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Why optionality matters for the future of Zip Co


Buy-now-pay-later (BNPL) Zip Co Ltd (ASX: Z1P) shares have been the most traded on the ASX in recent weeks (again) according to Commsec data.

After reaching highs of close to $15, the current Zip share price represents a discount of nearly 50 per cent.

Could now be a good time to pick some Zip shares?

  • Why optionality will matter

    While it’s indeed true that global BNPL adoption would still be fairly low compared to traditional payment methods, it’s no secret that this space has become increasingly heated in recent years.

    Most BNPL’s have an interest-free instalment product as their core offering. Due to low switching costs between different BNPL’s, some have suggested these companies may lack a sustainable competitive advantage.

    Some market research from the US suggests that over 70 per cent of customers would choose an alternative BNPL provider rather than finding a store that accepts their current provider.

    My colleague, Raymond Jang hit the nail on the head in his recent article. Companies like Zip and Afterpay Ltd (ASX: APT) will need to look for other sources of revenue to stand out and retain customers over a long time period.

    Afterpay seems to be headed in this direction through its recent partnership with Westpac Banking Corp (ASX: WBC).

    What about Zip though?

    Expansion plans

    For the moment, Zip seems to be sticking to its core offering of BNPL and business loans as it focuses on attracting new customers.

    The large growth story is in the US under its Quadpay brand, but it’s recently announced multiple acquisitions that will establish the company in Europe and in the Middle East.

    While no solid plans have been made, Zip has flagged the possibility of cryptocurrency trading, share trading and high-return savings accounts.

    Is the current valuation fair?

    Here’s just one way I consider the valuations for companies like Zip and Afterpay.

    I view most BNPL’s the same beneath the surface. They’re effectively unsecured lenders that free up working capital for merchants. For a detailed explanation of the BNPL business model, I’d suggest reading my previous article here.

    While BNPLs such as Zip, Afterpay and US-based Affirm Holdings Inc (NASDAQ: AFRM) have traded on eye-watering tech multiples similar to that of high growth software companies, I don’t think unsecured lenders dressed up as tech companies are worthy of such valuations.

    For context, the average Price/Earnings (P/E explained) ratio of companies in the financials sector is typically between 10-15.

    There are many reasons why companies in the financials sector trade on much lower valuations compared to other higher growth sectors, but here are just a few.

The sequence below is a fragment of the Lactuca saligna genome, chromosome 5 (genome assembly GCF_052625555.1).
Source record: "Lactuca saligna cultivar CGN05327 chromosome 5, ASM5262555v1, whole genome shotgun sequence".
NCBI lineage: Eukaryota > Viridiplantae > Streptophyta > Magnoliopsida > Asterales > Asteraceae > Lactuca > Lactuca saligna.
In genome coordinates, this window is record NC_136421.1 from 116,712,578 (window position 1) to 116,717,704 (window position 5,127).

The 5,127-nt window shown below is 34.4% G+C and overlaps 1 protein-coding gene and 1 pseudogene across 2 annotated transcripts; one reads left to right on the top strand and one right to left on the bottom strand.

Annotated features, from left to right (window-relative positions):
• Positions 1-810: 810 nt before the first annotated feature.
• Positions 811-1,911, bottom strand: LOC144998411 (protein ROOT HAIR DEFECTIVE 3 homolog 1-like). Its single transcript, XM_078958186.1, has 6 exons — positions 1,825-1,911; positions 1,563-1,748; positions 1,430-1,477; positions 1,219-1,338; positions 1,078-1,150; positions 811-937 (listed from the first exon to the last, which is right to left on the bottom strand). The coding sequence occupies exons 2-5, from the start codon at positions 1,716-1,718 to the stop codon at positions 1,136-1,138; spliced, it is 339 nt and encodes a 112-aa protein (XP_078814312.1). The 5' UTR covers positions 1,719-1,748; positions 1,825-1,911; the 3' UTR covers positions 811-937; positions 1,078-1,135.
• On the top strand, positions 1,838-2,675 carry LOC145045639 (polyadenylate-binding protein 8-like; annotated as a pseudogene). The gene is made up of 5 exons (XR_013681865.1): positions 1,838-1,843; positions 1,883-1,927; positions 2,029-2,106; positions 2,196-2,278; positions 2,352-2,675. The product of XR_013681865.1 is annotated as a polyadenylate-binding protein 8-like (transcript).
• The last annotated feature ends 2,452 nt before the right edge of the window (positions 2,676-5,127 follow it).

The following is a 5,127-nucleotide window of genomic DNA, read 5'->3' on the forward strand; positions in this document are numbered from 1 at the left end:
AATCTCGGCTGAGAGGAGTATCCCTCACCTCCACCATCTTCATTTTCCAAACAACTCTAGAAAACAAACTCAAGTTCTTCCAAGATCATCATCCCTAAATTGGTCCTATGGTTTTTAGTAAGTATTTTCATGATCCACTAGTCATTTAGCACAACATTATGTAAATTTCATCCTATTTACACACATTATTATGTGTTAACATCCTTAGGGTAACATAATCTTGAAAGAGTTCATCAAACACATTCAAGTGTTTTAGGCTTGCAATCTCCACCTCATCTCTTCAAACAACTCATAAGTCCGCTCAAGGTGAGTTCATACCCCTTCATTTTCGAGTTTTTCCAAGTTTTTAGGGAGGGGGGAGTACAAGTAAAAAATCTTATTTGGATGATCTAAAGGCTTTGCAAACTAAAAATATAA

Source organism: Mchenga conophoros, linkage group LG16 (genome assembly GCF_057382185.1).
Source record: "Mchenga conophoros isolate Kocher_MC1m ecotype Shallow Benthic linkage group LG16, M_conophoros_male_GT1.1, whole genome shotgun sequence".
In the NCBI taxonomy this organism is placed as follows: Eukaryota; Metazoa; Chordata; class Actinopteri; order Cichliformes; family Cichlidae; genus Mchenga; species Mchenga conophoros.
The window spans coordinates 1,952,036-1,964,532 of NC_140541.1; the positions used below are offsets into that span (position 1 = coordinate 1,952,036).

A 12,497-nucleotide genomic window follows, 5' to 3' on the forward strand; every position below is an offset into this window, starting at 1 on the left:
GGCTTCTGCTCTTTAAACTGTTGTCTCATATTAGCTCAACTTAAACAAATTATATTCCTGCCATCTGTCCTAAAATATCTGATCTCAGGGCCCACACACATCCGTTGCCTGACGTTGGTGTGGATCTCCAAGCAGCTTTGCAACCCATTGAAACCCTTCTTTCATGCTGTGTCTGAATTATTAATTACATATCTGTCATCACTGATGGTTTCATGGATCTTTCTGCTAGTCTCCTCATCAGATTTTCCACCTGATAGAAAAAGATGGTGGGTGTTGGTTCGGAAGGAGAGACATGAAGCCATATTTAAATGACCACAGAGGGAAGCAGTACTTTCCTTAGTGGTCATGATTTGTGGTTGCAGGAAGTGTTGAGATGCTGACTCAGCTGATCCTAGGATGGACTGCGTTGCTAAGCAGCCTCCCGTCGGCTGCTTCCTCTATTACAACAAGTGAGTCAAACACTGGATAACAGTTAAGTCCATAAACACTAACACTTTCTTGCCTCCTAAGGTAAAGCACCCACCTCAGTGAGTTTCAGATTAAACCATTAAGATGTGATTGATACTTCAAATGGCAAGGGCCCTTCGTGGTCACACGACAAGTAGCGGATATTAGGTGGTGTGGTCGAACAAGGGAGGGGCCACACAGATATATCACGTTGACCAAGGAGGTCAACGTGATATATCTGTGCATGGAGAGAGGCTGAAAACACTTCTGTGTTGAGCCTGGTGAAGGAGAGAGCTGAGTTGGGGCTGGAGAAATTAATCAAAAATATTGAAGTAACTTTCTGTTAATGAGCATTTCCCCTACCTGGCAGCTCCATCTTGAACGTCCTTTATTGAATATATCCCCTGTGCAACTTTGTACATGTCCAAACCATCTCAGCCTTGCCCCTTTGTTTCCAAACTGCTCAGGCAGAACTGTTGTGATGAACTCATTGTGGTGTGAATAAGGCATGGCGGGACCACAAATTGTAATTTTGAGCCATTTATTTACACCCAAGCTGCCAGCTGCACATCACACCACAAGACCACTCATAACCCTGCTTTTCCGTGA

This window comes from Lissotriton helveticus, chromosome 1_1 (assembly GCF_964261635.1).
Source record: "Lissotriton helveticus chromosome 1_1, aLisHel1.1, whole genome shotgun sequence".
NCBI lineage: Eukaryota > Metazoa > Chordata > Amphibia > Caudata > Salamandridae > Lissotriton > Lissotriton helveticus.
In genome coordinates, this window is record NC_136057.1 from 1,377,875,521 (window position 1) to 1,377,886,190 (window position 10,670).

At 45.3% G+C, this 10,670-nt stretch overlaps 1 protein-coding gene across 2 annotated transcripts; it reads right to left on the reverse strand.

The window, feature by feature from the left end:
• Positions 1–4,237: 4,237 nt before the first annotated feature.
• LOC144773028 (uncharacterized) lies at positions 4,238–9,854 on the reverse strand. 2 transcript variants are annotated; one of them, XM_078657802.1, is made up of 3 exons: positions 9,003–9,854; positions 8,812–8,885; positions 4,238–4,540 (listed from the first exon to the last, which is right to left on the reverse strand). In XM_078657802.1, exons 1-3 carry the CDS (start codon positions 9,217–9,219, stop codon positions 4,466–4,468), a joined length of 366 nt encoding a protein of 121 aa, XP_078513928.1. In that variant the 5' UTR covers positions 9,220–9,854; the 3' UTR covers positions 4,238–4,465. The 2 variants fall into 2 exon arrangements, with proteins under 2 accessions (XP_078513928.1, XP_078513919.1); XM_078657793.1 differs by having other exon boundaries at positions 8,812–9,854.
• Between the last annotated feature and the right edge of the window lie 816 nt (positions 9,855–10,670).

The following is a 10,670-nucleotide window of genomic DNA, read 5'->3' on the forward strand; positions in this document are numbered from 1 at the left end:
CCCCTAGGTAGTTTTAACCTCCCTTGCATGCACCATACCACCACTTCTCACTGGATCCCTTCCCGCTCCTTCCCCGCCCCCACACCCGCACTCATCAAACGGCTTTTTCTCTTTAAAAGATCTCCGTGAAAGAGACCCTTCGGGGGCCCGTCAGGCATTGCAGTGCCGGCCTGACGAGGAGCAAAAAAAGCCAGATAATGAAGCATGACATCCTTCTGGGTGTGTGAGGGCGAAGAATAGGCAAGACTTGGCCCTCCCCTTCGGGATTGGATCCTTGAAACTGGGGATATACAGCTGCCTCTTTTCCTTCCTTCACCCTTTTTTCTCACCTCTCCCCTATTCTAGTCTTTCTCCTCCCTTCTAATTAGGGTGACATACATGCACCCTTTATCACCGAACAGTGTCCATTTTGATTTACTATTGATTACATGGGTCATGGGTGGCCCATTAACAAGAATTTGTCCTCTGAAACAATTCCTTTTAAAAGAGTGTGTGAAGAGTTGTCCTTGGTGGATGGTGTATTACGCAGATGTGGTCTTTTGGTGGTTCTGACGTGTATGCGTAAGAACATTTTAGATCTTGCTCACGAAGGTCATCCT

Financial companies like banks and other lenders are cyclical and are leveraged to the state of the underlying economy. Investors are usually willing to pay a higher multiple for the predictability. Given that financials don’t have this quality a lot of the time, it makes sense investors are willing to hand over less for the company’s earnings (profits).

    Interest rate risk is another reason, which could explain typically low valuations.

    Companies like Zip borrow money by issuing receivable-backed bonds, which is used to fund growth and pay merchants at the point of sale.

    The model could work well in a low interest rate environment, but it may be worth considering the implications of higher borrowing costs and the effect this has on already slim net transaction margins (NTM).

    Banks and traditional lenders can actually benefit from rising interest rates due to being able to generate a larger spread between their borrowing costs and income-generating assets such as loans and mortgages.

    The key difference between traditional lenders and BNPLs is that the latter will not earn more in a rising interest rate environment, due to offering an interest-free service.

    So, in a rising interest rate environment, borrowing costs could increase, but there’d be no additional margin expansion due to not having interest-bearing receivables.


    As previously mentioned, Zip will likely need to find other avenues for revenue in order to retain customers and rely less on significant levels of marketing spend.

    The potential interest rate risk coupled with increasing customer acquisition costs (CAC) leads me to believe that there isn’t a clear path towards profitability, which is why many of these companies aren’t investable for me at this stage.

    That being said, if companies like Zip could expand their offering to make it more sticky – and/or even better, outside of the typical financials space, I think they could be worthy of much higher valuations.

    Information warning: The information in this article was published by The Rask Group Pty Ltd (ABN: 36 622 810 995) and is limited to factual information or (at most) general financial advice only. That means, the information and advice does not take into account your objectives, financial situation or needs. It is not specific to you, your needs, goals or objectives. Because of that, you should consider if the advice is appropriate to you and your needs, before acting on the information. If you don’t know what your needs are, you should consult a trusted and licensed financial adviser who can provide you with personal financial product advice. In addition, you should obtain and read the product disclosure statement (PDS) before making a decision to acquire a financial product. Please read our Terms and Conditions and Financial Services Guide before using this website. The Rask Group Pty Ltd is a Corporate Authorised Representative (#1280930) of AFSL #383169.

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